In Nigeria, Community-driven development (CDD) is increasingly seen as a nexus between bottom-up and top-down approaches to improved governance and service provision. The International Development Association (IDA) initially adopted the CDD approach as a mechanism for improved service delivery in key public sectors. But building on the principles of participatory governance and country-based aid that are hallmarks of its support, IDA has used CDD also to foster social accountability that supports decentralization of services. By the start of this decade, CDD had become an IDA priority for empowering poor communities and building greater accountability. CDD was also a reaction to the failures of earlier approaches targeted for poverty reduction, such as integrated development programs for a geographical area, and lending to agricultural credit institutions. Such failure was also widespread outside the World Bank, and encouraged a general move towards greater decentralization—a move away from reliance on central government as the main service provider—and participation. The World Bank responded by adopting and further developing a wide range of innovations. Eventually these included: A strong emphasis on participation in projects within specific sectors, i.e. around certain services like water supply or nutrition; Support to decentralization programs and local government, typically around a territorial jurisdiction with some autonomy; Community support through, for example, ‘social funds’ that operate across sectors, and CDD programs that depend on social groups that, traditionally or voluntarily, make collective decisions.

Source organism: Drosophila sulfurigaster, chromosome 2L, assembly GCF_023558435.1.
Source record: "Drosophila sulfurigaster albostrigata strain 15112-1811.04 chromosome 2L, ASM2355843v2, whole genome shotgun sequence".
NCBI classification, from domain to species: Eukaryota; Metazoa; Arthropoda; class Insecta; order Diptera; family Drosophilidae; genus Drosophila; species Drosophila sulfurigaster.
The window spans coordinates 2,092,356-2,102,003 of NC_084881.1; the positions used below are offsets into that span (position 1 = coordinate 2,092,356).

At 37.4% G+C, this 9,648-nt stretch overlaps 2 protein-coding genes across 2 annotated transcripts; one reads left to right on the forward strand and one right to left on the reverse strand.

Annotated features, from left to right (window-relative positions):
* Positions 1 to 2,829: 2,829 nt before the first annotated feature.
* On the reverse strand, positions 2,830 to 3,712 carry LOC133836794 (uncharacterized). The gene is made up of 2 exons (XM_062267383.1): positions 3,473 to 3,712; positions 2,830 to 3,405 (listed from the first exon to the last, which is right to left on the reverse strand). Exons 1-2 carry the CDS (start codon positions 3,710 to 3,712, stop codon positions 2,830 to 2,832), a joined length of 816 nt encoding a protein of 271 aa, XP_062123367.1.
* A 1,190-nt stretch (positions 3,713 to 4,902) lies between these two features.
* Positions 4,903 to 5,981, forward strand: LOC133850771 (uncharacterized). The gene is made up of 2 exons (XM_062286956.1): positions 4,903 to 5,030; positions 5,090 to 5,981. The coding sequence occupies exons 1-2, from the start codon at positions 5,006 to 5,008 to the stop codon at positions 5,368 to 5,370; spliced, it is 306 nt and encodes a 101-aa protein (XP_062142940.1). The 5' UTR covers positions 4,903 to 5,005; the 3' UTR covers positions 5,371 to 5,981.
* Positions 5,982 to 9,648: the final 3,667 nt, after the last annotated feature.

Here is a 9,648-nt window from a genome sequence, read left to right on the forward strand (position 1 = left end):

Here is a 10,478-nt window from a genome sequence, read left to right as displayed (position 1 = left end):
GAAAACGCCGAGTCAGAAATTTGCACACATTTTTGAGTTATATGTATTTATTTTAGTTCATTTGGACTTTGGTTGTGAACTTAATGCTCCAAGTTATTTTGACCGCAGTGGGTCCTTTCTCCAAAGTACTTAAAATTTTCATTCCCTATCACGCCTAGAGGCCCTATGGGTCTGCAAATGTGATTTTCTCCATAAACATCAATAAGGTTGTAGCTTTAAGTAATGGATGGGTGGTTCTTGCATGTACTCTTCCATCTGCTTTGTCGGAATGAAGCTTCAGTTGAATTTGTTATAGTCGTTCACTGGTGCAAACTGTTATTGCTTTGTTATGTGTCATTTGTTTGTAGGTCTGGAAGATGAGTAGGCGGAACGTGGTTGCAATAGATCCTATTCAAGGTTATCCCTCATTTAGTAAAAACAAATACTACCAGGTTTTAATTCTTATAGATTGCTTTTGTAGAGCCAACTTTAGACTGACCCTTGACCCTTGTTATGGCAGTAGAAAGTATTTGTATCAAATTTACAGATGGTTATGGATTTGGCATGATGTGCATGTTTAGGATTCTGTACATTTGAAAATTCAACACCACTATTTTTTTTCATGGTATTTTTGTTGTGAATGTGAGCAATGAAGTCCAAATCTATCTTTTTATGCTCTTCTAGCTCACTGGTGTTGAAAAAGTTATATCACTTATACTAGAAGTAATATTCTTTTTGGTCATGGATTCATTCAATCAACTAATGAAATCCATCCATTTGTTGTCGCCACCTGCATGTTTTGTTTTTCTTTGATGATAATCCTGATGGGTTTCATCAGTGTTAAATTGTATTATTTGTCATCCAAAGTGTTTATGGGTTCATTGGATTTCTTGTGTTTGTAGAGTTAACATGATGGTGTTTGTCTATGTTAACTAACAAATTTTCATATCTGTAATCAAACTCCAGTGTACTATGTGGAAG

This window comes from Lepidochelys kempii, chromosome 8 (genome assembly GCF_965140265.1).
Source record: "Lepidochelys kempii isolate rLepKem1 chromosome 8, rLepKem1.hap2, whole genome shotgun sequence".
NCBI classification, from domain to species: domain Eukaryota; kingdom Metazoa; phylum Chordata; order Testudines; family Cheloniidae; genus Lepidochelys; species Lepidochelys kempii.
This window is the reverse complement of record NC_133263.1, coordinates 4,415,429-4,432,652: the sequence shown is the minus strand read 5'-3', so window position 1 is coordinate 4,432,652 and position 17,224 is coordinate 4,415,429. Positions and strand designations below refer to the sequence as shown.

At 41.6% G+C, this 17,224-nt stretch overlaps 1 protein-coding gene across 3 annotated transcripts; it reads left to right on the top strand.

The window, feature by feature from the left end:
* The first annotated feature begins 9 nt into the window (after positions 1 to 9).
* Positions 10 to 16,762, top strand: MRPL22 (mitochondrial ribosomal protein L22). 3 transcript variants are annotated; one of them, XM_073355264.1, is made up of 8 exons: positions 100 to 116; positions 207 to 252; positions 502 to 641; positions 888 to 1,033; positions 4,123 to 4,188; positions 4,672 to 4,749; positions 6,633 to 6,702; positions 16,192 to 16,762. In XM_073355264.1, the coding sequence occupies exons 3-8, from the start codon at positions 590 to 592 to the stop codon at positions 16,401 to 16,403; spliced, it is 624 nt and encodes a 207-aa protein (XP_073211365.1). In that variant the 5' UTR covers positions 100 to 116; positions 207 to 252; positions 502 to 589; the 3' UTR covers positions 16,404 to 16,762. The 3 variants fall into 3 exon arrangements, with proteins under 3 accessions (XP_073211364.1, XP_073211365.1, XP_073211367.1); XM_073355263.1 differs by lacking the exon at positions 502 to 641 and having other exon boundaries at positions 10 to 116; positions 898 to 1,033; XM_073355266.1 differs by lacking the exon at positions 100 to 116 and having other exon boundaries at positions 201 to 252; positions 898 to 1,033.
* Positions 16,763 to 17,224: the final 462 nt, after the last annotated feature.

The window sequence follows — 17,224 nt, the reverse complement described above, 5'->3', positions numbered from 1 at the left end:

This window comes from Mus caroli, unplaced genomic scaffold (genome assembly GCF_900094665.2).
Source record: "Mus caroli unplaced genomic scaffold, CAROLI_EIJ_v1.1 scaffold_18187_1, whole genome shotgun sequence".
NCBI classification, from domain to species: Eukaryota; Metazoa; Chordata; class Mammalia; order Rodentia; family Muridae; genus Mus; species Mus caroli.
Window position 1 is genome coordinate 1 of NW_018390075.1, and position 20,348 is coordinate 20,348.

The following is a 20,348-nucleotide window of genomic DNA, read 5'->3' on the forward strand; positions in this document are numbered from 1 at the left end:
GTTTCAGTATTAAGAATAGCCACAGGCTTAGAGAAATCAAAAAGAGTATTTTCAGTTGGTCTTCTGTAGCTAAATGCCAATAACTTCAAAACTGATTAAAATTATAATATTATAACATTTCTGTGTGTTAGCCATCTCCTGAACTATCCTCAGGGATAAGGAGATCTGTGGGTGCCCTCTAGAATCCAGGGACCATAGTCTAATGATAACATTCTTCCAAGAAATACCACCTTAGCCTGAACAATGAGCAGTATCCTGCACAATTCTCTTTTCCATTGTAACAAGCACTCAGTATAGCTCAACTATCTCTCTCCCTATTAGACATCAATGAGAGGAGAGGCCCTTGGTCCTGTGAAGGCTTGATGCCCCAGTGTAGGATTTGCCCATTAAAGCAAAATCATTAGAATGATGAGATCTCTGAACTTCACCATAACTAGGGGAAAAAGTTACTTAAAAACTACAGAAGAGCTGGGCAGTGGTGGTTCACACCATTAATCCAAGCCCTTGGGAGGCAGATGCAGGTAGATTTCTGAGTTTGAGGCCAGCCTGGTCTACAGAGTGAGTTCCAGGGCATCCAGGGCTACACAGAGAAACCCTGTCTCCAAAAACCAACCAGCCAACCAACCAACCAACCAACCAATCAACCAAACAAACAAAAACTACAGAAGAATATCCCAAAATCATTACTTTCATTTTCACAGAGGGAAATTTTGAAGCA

The three approaches all emphasize many of the same principles: Empowerment of the poor and other marginalized groups; Responsiveness to beneficiary demand; Autonomy of local institutions; Enhancement of local capacities. With respect to capacity, it had indeed become clear by the late 1990s that community development needed to be embedded in those institutions capable of local-level coordination, training, facilitation and technical support. Each of the three approaches has generated a body of theory and practice. There is consensus, however, on the benefits of linking them together. Such a cooperative approach promises to improve coordination, synergy, efficiency, and responsiveness in local development processes. Through its support to community-driven programs, IDA finances services such as water supply and sanitation, housing, and schools that are tailored to community needs and likely to be maintained and sustainable. By emphasizing transparency and accountability in local decision making, CDD initiatives have contributed to more empowered citizenry, more responsive government (particularly local government), improved delivery of public goods and services, and more sustainable community assets. In post-conflict countries, in particular, the approach has helped deepen peace-keeping by fostering attitudes of trust and tolerance in the process of rebuilding communities (Conyers, 1982).